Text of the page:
Trust me — this deal is even worse for local taxpayers than you’d guess from the opening paragraphs. The business model, for example, assumes that the new stadium will fill 90 percent of its seats during Single A baseball season. Uh-huh. Read the whole thing, if you have the stomach for it.
Get thee to Copenhagen—or ante up
Posted by Dr. Karen Y. Palasek at 2:59 PMToday's Wall Street Journal article on Greenville, Michigan's unexpected woes over it's town statue of "The Little Mermaid" raise some interesting points. Hans Christian Andersen's story (read the original—it's a tragic tale of a tail, with no singing crustaceans or happy ending) inspired the original work of art. That sorrowful Mermaid overlooks Copenhagen Harbor. There are unchallenged copies of the Mermaid statue all over the place, as the inside story reveals. But...on behalf of dead (d.1959) artist Edvard Eriksen, and his uncompensated descendants, the Artists Rights Society is trying to exact licensing fees, or get the Michigan Mermaid tossed back into the sea. Anywhere except in public view, where the repute of the story or the original artist could be enhanced or stimulate public imagination—at least until the 70-year copyright expires.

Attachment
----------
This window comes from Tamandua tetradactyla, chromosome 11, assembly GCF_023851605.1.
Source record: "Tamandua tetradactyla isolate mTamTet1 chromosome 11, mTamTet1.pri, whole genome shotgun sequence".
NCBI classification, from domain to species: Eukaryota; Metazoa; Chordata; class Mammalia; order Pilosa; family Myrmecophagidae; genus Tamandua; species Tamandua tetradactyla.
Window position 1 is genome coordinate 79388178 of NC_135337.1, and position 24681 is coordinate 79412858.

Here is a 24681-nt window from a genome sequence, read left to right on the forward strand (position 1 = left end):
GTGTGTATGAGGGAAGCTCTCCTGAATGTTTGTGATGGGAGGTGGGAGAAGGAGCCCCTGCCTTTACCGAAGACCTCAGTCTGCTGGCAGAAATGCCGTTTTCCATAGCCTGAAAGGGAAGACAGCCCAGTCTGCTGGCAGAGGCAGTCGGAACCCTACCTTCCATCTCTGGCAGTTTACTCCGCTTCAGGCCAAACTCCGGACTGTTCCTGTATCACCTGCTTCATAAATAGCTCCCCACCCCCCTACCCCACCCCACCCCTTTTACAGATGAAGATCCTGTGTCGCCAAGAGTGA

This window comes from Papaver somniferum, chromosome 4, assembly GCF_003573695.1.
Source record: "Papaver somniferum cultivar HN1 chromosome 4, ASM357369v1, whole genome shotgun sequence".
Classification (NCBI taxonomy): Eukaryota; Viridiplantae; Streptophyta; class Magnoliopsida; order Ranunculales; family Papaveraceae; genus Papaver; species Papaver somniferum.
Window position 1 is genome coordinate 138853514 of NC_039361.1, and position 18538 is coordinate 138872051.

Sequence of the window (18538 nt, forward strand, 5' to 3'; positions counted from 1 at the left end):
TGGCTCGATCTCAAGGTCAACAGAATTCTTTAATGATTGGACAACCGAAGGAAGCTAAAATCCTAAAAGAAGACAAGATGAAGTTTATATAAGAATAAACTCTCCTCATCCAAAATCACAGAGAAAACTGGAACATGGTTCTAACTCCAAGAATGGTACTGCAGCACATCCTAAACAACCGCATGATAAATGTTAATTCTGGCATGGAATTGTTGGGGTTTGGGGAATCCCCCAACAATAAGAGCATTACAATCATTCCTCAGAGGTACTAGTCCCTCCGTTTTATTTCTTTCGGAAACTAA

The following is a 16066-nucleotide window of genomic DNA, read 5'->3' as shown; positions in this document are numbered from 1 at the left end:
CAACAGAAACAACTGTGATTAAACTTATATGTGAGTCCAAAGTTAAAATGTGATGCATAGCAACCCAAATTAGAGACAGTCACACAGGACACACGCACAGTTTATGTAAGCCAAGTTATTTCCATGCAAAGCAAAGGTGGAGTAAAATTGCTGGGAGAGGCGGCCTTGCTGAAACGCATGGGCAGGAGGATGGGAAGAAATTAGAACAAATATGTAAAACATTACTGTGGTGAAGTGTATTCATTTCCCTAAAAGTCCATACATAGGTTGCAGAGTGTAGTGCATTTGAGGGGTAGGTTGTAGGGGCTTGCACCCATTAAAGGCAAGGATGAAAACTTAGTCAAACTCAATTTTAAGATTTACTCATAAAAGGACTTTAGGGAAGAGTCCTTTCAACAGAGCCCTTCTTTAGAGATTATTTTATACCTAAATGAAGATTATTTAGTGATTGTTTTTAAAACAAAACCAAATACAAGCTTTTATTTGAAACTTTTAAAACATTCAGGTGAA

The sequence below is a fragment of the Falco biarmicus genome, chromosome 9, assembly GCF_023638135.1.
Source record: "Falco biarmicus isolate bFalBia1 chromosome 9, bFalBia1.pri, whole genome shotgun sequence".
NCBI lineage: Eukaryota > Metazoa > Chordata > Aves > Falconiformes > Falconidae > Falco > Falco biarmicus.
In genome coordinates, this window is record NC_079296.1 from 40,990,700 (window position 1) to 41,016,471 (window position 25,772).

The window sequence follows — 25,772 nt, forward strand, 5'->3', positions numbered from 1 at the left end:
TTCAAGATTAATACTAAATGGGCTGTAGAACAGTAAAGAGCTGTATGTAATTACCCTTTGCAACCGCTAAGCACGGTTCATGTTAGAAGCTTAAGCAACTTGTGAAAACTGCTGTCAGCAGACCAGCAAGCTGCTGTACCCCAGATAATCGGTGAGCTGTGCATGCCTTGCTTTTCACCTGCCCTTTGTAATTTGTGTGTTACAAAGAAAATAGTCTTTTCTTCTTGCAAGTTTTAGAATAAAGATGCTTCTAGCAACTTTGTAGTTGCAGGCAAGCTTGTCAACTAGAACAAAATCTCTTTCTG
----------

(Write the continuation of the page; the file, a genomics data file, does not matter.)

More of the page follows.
This caught my attention because I happen to be reading Boldrin & Levine's Against Intellectual Monopoly at the moment, and discussing with a few interested friends. So far, I'm pretty convinced that the standard arguments for protection of intellectual property (innovation and profit) don't stand up, and might be extended pretty directly to items like statuary. 'Course if there had been these kinds of protections when Hans penned the original story, there might be no statues to copy, given the probability of never having heard of it.
Posted by Mitch Kokai at 1:32 PM
An unplanned pregnancy doesn't have to end in abortion.
Attendees of today's John Locke Foundation Shaftesbury Society luncheon heard from Tonya Baker Nelson, executive director of A Hand of Hope Pregnancy Resource Center in Wake County. The center counsels women about all of the options they face when dealing with an unplanned pregnancy.
Click play below for Nelson's assessment of why her center exists.
2 p.m. update: Watch the full 43:03 recording by clicking the play button below.
You'll find other John Locke Foundation video presentations here.
Is it time to feel sorry for Obama and the Democratic Congress?
Posted by Dr. Michael Sanera at 1:23 PM
John Goodman’s latest blog post is well worth reading here.
I actually feel a bit sorry for them. President Obama and Democratic leaders in Congress got some very, very bad advice from health policy experts they relied on during the past election. It was the same bad advice they have been getting year after year, election after election, for as far back as memory serves.
But now that it is time to legislate, these politicians must face real economists who look at evidence over at the Congressional Budget Office (CBO). Although the CBO Director and staff are appointed by Congressional Democrats, they are professionals and they have been willing to stand up to the pressure and essentially say that last year's campaign rhetoric was hogwash.
You might be a progressive if...
Posted by Dr. Roy Cordato at 11:15 AM